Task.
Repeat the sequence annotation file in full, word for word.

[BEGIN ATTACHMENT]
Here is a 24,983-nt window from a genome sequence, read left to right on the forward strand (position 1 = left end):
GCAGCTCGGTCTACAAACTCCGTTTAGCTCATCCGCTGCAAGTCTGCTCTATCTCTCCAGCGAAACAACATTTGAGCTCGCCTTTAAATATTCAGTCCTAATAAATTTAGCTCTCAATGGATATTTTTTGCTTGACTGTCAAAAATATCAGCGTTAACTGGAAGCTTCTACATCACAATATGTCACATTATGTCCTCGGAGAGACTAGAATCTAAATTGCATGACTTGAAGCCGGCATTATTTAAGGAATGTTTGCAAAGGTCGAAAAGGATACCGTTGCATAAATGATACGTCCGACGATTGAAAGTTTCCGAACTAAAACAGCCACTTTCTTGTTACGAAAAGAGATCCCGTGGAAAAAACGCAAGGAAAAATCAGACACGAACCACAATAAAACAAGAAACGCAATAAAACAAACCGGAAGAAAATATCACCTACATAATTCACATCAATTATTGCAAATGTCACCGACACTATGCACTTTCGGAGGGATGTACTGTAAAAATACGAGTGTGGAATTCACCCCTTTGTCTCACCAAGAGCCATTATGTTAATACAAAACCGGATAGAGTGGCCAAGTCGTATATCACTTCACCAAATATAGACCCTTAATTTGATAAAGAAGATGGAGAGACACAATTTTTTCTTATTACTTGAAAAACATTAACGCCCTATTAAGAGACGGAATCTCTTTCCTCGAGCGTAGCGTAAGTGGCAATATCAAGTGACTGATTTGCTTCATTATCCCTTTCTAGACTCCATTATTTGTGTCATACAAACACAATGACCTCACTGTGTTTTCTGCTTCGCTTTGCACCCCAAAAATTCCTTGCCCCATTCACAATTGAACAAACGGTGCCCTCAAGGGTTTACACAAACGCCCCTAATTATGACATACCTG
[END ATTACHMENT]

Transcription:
Here is a 24,983-nt window from a genome sequence, read left to right on the forward strand (position 1 = left end):
GCAGCTCGGTCTACAAACTCCGTTTAGCTCATCCGCTGCAAGTCTGCTCTATCTCTCCAGCGAAACAACATTTGAGCTCGCCTTTAAATATTCAGTCCTAATAAATTTAGCTCTCAATGGATATTTTTTGCTTGACTGTCAAAAATATCAGCGTTAACTGGAAGCTTCTACATCACAATATGTCACATTATGTCCTCGGAGAGACTAGAATCTAAATTGCATGACTTGAAGCCGGCATTATTTAAGGAATGTTTGCAAAGGTCGAAAAGGATACCGTTGCATAAATGATACGTCCGACGATTGAAAGTTTCCGAACTAAAACAGCCACTTTCTTGTTACGAAAAGAGATCCCGTGGAAAAAACGCAAGGAAAAATCAGACACGAACCACAATAAAACAAGAAACGCAATAAAACAAACCGGAAGAAAATATCACCTACATAATTCACATCAATTATTGCAAATGTCACCGACACTATGCACTTTCGGAGGGATGTACTGTAAAAATACGAGTGTGGAATTCACCCCTTTGTCTCACCAAGAGCCATTATGTTAATACAAAACCGGATAGAGTGGCCAAGTCGTATATCACTTCACCAAATATAGACCCTTAATTTGATAAAGAAGATGGAGAGACACAATTTTTTCTTATTACTTGAAAAACATTAACGCCCTATTAAGAGACGGAATCTCTTTCCTCGAGCGTAGCGTAAGTGGCAATATCAAGTGACTGATTTGCTTCATTATCCCTTTCTAGACTCCATTATTTGTGTCATACAAACACAATGACCTCACTGTGTTTTCTGCTTCGCTTTGCACCCCAAAAATTCCTTGCCCCATTCACAATTGAACAAACGGTGCCCTCAAGGGTTTACACAAACGCCCCTAATTATGACATACCTG